The new normal: Synchronous hybrid learning in times of social distancing
A recent case study on the Synchronous hybrid learning in times of social distancing is now available in the International Journal for Innovation Education and Research. The paper is a result of a case study on the benefits, trainer’s challenges and guidelines for distant learning and is conducted by the Path2Integrity project coordinator Julia Priess-Buchheit.
The emergence of the Covid-19 pandemic has called for drastic changes in the learning formats of the Higher education institutions (HEI), where the fostering of online courses and sessions were adopted as a circumstance of the urgent need for social distancing. As stated in the article, a great number of HEIs are relying on onsite and face-to-face lectures. Prevented from ongoing traditional learning ways, institutions are forced to explore new and easy to adapt alternatives, enabling a high standard academic learning. As a result, many institutions implemented synchronous hybrid learning (SHL) as a timely solution in the balancing of the need of both trainers and students.
The article reveals that during the first wave of the Covid-19 lockdown, many trainers were struggling with implementing the SHL. As Julia has described it in her case study, the main limitation for both professionals and students was the lack of technological experience, which led to a number of failed sessions. Nonetheless, the implementation of SHL and its’ efficiency improved remarkably after the parties were offered additional IT help. Being considered a timely solution, SHL has now the potential of becoming the "new normal."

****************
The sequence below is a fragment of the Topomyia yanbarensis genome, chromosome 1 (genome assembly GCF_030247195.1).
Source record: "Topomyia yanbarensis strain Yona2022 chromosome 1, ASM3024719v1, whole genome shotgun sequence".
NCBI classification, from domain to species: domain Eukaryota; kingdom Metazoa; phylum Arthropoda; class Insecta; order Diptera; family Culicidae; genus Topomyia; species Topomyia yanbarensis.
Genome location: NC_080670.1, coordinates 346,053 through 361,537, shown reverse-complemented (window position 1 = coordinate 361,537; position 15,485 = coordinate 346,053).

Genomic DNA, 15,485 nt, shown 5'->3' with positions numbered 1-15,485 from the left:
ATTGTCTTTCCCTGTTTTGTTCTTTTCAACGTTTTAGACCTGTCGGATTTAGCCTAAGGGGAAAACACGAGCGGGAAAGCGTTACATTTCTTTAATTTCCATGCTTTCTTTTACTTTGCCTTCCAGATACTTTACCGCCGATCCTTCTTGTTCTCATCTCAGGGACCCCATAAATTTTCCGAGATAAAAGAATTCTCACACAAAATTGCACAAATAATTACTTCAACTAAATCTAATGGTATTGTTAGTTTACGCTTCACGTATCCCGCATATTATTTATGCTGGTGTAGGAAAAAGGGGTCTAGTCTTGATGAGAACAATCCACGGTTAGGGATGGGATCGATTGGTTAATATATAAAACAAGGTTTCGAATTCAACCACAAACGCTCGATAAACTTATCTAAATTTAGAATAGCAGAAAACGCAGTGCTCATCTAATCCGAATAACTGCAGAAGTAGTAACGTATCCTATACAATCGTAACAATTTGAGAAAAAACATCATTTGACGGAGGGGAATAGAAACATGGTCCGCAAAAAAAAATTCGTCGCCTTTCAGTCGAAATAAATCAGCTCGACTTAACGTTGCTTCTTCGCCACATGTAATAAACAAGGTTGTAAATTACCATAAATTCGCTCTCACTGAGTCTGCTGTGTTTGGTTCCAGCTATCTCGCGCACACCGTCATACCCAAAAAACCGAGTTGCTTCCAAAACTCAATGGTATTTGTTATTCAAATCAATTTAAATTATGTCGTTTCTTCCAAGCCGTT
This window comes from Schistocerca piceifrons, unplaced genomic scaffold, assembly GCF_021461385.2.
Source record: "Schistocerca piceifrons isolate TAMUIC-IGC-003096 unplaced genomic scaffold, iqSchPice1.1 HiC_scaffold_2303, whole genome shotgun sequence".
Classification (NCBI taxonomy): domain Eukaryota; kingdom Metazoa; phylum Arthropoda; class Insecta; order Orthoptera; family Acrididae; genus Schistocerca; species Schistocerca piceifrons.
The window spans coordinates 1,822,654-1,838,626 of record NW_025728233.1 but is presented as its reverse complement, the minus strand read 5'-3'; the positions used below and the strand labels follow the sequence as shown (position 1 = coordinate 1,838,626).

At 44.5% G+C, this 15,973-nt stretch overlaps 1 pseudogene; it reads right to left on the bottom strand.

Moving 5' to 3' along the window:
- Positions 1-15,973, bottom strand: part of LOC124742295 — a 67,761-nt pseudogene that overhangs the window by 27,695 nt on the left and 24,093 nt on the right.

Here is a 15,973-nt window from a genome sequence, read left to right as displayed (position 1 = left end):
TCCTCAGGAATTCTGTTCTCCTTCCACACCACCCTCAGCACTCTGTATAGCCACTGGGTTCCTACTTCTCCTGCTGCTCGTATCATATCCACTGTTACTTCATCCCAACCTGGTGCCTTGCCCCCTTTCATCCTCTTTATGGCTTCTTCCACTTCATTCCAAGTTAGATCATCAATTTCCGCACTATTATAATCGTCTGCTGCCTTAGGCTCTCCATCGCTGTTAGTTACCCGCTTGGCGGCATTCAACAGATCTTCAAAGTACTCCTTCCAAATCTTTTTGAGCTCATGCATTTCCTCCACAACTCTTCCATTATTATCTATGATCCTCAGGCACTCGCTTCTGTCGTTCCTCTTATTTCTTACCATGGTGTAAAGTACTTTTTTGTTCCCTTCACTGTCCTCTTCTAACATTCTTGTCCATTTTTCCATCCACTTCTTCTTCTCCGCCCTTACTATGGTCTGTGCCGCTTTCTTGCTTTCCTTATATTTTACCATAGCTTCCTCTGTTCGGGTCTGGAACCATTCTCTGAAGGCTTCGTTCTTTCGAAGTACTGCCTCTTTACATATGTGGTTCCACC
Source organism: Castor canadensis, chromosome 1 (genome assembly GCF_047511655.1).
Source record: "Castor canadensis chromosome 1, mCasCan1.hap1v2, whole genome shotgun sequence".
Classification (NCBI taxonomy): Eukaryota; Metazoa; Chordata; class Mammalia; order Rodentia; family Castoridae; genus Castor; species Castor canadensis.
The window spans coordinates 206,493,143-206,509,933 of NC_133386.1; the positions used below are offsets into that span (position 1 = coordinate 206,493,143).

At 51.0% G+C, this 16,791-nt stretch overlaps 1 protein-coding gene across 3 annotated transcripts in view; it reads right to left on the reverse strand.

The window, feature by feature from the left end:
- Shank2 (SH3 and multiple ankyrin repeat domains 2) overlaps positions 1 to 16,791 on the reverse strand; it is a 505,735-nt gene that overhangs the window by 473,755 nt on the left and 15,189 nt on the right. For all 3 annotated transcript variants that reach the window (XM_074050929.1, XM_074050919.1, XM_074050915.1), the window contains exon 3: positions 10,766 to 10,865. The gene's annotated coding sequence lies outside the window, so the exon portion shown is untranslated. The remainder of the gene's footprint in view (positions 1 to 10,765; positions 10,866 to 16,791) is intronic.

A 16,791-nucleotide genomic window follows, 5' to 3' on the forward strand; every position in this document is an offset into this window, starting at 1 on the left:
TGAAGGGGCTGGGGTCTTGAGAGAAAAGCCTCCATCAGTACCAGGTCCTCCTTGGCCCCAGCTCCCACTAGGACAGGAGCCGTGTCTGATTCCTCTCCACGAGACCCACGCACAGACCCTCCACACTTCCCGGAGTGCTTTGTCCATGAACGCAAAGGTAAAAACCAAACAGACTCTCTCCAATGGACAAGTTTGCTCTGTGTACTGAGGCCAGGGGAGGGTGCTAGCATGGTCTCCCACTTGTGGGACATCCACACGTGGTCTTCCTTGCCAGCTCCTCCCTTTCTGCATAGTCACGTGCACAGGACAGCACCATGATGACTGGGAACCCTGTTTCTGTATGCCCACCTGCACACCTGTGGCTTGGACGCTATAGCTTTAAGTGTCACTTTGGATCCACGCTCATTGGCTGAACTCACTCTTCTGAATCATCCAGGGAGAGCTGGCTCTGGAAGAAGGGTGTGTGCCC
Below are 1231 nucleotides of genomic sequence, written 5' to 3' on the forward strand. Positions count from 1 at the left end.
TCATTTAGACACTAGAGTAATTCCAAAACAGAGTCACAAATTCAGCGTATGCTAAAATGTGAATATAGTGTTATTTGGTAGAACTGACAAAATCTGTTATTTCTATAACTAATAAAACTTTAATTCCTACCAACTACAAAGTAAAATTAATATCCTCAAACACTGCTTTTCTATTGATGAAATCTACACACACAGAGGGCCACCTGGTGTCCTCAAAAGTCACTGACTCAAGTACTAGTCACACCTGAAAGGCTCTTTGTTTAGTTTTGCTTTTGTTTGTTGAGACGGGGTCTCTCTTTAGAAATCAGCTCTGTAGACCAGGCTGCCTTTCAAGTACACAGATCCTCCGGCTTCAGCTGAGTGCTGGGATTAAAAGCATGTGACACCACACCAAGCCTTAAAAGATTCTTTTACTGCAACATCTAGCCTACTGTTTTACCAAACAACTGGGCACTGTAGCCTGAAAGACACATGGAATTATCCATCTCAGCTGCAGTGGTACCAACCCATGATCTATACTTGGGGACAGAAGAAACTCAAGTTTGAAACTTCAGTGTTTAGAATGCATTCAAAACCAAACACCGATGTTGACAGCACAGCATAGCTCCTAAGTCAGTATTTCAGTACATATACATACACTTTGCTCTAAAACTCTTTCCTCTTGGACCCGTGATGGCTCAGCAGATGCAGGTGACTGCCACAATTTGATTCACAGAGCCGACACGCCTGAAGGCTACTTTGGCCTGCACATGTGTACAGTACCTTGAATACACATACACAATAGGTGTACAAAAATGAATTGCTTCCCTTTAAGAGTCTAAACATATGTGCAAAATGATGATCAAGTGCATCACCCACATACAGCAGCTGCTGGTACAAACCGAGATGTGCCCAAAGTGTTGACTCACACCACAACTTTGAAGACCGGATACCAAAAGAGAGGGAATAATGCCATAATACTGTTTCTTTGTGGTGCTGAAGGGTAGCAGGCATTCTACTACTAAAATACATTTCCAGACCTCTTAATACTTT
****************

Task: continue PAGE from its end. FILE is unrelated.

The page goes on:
The emergence of the global pandemic has caused for many changes in people’s every day life, leading to the high demand for coherent solutions. In terms of the state of the learning conditions, SHL is deemed to have the potential of restoring the balance of "physical access." HEIs are positive of the adoption of SHL, as this method provides for much more flexibility and freedom, and further guarantees for "equal learning opportunities, to strengthen social relations between all students, and […] continuity of instruction."
The article looks into depth in the advantages of SHL and highlights the benefits, trainer’s challenges and guidelines for coherently adopting the learning method. Although, the implementation of SHL is seen as a "challenging endeavour," results show that the hybrid learning method efficiently supports the learning process and strengthens communication between professors and students.
Read the full paper here.